App review by Leslie Crenna, Common Sense Education | Updated January 2013
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Tired of Google? Bing offers a different way to search

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Subjects & Skills
Character & SEL, Critical Thinking, College & Career Prep

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Pros: Searching is a skill, and it's different on Bing, so students can develop critical-thinking skills by asking questions and using relevant search terms.

Cons: Filters don't keep out inappropriate content, especially when kids get creative with search terms.

Bottom Line: Sure, students can search the Internet with Bing, but teachers will need to be on alert for inappropriate content.

Obviously, Bing isn't geared to kids. It's a search engine. It can be a great tool, but it requires vigilant and tech-savvy adults to approximate safe searching. Although Microsoft offers quite a few parental controls and safe-search features (like Windows Live Family Safety), these aren't incorporated into the Bing app. Some filtering is available, but it's not sufficient. A teeny measure of creative searching will give kids, and you, inappropriate results, and the "lock" on filters relies on self-reported age.

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Bing, the runner-up to market-dominating Google search, offers a different approach to Internet searching. Instead of typing words into a search box (which you can do), you start by tapping something that interests you on the homepage.

A lot of teachers will want to set filters so that kids can search more safely. Start by going to Settings. Select SafeSearch, then choose Strict to activate filters for text, images, and video. The default, Moderate, filters images and videos but not text, so proceed with caution. If Strict is changed back to None, the user must agree she's 18 to proceed (although on some devices during our test, this didn't happen). If Strict is changed to Moderate, no questions are asked. The Google search app, by the way, asks no questions for any such changes. Take note: An ad usually tops results, followed by a few news items, then videos and related searches. Microsoft, which administers Bing, relies on a relationship with Facebook for results content, though "Social Results" haven't made it here by name yet.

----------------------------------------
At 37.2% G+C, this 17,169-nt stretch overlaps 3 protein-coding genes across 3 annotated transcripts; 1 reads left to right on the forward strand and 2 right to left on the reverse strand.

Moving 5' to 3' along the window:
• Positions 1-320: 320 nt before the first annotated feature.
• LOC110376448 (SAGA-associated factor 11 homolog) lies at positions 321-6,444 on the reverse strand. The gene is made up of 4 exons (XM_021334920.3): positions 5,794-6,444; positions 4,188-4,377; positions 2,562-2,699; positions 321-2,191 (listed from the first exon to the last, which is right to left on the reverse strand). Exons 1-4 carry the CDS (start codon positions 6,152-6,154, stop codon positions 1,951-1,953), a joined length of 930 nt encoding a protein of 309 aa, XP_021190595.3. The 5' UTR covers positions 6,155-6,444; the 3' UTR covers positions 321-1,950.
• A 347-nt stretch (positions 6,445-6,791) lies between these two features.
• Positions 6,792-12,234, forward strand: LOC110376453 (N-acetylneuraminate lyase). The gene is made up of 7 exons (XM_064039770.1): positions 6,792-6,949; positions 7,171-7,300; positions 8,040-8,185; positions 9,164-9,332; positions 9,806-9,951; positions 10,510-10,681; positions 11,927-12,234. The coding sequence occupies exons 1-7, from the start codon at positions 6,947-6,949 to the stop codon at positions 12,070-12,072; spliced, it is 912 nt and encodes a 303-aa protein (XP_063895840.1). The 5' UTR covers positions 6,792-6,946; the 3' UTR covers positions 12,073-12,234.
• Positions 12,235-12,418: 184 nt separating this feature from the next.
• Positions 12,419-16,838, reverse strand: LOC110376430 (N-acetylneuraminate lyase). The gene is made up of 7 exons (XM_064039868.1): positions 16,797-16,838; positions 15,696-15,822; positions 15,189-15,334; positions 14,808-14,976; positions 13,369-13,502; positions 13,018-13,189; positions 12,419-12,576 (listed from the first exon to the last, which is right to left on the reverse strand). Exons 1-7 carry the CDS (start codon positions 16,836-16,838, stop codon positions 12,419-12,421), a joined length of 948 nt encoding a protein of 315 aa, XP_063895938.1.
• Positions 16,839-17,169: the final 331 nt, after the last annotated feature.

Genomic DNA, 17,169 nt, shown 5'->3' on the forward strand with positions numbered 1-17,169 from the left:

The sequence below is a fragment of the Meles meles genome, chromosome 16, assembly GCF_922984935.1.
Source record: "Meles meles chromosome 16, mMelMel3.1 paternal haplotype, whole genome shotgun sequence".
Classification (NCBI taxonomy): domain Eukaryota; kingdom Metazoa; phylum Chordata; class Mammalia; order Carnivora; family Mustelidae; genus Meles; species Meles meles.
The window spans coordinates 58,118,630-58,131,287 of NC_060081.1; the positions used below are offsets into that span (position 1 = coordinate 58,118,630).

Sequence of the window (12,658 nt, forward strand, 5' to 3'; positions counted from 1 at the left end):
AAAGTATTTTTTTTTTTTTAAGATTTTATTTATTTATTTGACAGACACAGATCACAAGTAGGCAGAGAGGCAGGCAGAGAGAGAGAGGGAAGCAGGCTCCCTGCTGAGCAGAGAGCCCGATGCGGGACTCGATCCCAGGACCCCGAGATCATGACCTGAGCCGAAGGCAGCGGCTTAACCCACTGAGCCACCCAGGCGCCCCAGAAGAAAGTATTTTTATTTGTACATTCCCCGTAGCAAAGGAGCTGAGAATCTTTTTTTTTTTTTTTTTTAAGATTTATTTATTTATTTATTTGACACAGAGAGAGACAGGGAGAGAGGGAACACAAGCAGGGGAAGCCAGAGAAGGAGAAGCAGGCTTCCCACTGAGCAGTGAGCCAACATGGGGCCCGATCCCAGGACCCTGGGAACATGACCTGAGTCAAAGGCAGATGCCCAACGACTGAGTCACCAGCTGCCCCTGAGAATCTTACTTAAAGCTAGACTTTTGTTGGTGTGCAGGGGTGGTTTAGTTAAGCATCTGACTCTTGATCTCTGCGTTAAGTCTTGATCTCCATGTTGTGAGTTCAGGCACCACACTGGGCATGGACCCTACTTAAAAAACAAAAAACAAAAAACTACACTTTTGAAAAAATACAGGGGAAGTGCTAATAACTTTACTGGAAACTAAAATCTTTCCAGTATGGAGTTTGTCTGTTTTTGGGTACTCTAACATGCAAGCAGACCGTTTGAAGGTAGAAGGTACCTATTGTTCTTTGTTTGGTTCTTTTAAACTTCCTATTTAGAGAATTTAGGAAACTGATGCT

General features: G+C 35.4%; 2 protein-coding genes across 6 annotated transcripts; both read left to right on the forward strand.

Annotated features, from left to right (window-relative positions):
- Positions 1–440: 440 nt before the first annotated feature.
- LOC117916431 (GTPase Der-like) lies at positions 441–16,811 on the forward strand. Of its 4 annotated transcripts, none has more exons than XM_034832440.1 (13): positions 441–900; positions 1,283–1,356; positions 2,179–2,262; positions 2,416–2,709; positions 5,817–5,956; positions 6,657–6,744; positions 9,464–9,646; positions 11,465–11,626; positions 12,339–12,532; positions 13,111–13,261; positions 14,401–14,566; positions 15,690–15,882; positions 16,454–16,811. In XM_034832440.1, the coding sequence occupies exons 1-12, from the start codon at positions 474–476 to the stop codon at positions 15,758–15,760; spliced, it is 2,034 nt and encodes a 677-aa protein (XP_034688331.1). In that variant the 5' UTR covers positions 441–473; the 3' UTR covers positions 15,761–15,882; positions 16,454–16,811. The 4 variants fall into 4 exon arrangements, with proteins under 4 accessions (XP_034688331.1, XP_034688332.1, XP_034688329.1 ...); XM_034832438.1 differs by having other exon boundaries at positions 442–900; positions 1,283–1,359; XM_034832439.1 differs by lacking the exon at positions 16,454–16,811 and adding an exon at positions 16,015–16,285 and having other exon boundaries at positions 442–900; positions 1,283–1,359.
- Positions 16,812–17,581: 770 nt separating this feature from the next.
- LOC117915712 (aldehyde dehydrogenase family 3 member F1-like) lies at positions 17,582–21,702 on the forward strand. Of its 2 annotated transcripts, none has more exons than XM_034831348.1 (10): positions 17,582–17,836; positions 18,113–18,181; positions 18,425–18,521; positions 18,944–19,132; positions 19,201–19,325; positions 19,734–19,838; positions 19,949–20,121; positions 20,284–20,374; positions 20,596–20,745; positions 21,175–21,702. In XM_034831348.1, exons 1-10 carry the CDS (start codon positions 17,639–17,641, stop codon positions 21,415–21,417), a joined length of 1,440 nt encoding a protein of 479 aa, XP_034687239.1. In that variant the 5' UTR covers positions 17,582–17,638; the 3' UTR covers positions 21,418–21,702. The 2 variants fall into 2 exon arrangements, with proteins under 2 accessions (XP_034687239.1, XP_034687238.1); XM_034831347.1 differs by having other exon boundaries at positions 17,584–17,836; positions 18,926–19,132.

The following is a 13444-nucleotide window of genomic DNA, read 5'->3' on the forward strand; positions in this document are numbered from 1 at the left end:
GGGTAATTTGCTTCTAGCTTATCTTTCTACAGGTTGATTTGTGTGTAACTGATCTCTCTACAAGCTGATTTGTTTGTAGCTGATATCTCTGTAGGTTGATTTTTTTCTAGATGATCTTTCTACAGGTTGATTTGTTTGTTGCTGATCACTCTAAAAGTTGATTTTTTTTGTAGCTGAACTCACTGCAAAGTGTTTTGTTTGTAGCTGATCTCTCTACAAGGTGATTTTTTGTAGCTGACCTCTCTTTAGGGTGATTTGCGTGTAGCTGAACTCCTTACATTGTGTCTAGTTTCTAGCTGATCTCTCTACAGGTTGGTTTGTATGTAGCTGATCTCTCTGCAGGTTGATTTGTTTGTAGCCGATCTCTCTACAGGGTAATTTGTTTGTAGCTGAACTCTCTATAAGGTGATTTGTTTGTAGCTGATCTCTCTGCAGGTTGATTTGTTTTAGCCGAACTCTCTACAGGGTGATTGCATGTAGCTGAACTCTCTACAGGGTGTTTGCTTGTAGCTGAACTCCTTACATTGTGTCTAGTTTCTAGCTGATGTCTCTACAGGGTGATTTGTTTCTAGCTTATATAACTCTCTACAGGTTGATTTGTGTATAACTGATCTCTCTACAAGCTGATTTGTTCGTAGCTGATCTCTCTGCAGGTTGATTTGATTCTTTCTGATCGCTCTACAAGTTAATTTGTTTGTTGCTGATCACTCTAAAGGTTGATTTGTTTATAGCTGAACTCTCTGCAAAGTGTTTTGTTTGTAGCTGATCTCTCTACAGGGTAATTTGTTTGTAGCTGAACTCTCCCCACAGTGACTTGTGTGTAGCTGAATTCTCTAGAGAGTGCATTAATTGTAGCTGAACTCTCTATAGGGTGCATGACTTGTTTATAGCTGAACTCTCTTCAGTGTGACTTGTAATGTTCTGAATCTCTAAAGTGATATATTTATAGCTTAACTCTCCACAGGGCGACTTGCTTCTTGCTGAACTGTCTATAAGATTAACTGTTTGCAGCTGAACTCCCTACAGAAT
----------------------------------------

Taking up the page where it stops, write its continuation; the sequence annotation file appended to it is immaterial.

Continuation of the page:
Students can learn to search for and gather information differently from what they're used to with Google and other long-standing search engines. It's more visual than Google with a new image every day -- say, of a beautifully lit Italian Riviera village -- that has box icons you can tap for relevant facts. Students also can tap the dominating vertical menu for images, videos, news, shopping, and more. GPS locating gets you to local directions, movies, maps, and weather. Bing has voice recognition, too, just like the Google search app, but Bing's search box remains available on every page. Depending on the device, it may also offer a list of popular search terms when you tap the box.

Overall Rating


Bing's unique design makes it easy to search the Internet, although there's more consumer-based searching compared to Google, which can be distracting and irrelevant.


The Internet is an inherent learning tool (for better or for worse), but the Bing search app has no tutorial to teach you how to use it. 


Maybe there's not a built-in help function, but Bing is more intuitive than Google's search app.

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Featured review by
Laura F. , Other
Oak Lawn-Hometown Middle School
Oak Lawn, United States
"Bing" on over for a new way to search.
The app is easy to use and visually appealing. Learning to navigate its full list of features is also very straightforward. Parent controls or teacher accounts would make searches safer and easier to monitor.
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